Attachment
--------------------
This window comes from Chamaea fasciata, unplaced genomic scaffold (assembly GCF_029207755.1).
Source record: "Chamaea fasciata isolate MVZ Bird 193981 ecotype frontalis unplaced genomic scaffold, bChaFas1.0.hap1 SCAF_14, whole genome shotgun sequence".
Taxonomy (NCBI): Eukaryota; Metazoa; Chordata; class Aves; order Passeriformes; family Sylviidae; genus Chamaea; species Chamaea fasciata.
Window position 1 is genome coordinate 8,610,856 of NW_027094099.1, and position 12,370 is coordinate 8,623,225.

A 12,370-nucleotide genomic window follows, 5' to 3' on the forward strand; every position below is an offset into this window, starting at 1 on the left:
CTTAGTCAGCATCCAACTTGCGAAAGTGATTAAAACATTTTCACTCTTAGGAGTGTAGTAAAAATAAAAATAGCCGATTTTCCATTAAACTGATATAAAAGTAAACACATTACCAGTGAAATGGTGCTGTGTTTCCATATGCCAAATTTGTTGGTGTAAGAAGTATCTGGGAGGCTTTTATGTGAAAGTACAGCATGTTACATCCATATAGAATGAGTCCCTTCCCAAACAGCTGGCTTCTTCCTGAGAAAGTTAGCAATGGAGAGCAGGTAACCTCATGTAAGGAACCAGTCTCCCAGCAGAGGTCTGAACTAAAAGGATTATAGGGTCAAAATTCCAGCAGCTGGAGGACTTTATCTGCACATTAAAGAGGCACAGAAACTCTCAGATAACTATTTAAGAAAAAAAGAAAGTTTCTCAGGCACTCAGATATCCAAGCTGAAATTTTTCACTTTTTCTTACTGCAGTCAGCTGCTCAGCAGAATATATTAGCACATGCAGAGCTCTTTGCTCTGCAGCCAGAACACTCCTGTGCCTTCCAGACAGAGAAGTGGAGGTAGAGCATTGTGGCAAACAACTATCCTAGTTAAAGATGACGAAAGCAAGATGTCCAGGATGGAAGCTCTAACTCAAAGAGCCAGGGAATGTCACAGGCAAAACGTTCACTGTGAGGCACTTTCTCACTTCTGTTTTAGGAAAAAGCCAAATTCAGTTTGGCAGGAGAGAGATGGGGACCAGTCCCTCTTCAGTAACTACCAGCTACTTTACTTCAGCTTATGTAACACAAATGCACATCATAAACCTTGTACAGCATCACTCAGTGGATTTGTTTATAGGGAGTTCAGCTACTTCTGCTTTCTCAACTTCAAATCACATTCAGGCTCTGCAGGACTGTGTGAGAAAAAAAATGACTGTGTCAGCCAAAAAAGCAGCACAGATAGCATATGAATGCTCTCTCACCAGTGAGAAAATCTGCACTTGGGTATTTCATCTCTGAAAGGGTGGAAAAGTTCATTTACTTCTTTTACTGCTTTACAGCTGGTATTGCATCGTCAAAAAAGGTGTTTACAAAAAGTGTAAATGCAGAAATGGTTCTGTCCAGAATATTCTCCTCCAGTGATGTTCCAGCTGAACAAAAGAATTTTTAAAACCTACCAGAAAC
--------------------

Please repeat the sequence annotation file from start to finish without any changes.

This window comes from Chamaea fasciata, unplaced genomic scaffold (assembly GCF_029207755.1).
Source record: "Chamaea fasciata isolate MVZ Bird 193981 ecotype frontalis unplaced genomic scaffold, bChaFas1.0.hap1 SCAF_14, whole genome shotgun sequence".
Taxonomy (NCBI): Eukaryota; Metazoa; Chordata; class Aves; order Passeriformes; family Sylviidae; genus Chamaea; species Chamaea fasciata.
Window position 1 is genome coordinate 8,610,856 of NW_027094099.1, and position 12,370 is coordinate 8,623,225.

A 12,370-nucleotide genomic window follows, 5' to 3' on the forward strand; every position below is an offset into this window, starting at 1 on the left:
CTTAGTCAGCATCCAACTTGCGAAAGTGATTAAAACATTTTCACTCTTAGGAGTGTAGTAAAAATAAAAATAGCCGATTTTCCATTAAACTGATATAAAAGTAAACACATTACCAGTGAAATGGTGCTGTGTTTCCATATGCCAAATTTGTTGGTGTAAGAAGTATCTGGGAGGCTTTTATGTGAAAGTACAGCATGTTACATCCATATAGAATGAGTCCCTTCCCAAACAGCTGGCTTCTTCCTGAGAAAGTTAGCAATGGAGAGCAGGTAACCTCATGTAAGGAACCAGTCTCCCAGCAGAGGTCTGAACTAAAAGGATTATAGGGTCAAAATTCCAGCAGCTGGAGGACTTTATCTGCACATTAAAGAGGCACAGAAACTCTCAGATAACTATTTAAGAAAAAAAGAAAGTTTCTCAGGCACTCAGATATCCAAGCTGAAATTTTTCACTTTTTCTTACTGCAGTCAGCTGCTCAGCAGAATATATTAGCACATGCAGAGCTCTTTGCTCTGCAGCCAGAACACTCCTGTGCCTTCCAGACAGAGAAGTGGAGGTAGAGCATTGTGGCAAACAACTATCCTAGTTAAAGATGACGAAAGCAAGATGTCCAGGATGGAAGCTCTAACTCAAAGAGCCAGGGAATGTCACAGGCAAAACGTTCACTGTGAGGCACTTTCTCACTTCTGTTTTAGGAAAAAGCCAAATTCAGTTTGGCAGGAGAGAGATGGGGACCAGTCCCTCTTCAGTAACTACCAGCTACTTTACTTCAGCTTATGTAACACAAATGCACATCATAAACCTTGTACAGCATCACTCAGTGGATTTGTTTATAGGGAGTTCAGCTACTTCTGCTTTCTCAACTTCAAATCACATTCAGGCTCTGCAGGACTGTGTGAGAAAAAAAATGACTGTGTCAGCCAAAAAAGCAGCACAGATAGCATATGAATGCTCTCTCACCAGTGAGAAAATCTGCACTTGGGTATTTCATCTCTGAAAGGGTGGAAAAGTTCATTTACTTCTTTTACTGCTTTACAGCTGGTATTGCATCGTCAAAAAAGGTGTTTACAAAAAGTGTAAATGCAGAAATGGTTCTGTCCAGAATATTCTCCTCCAGTGATGTTCCAGCTGAACAAAAGAATTTTTAAAACCTACCAGAAAC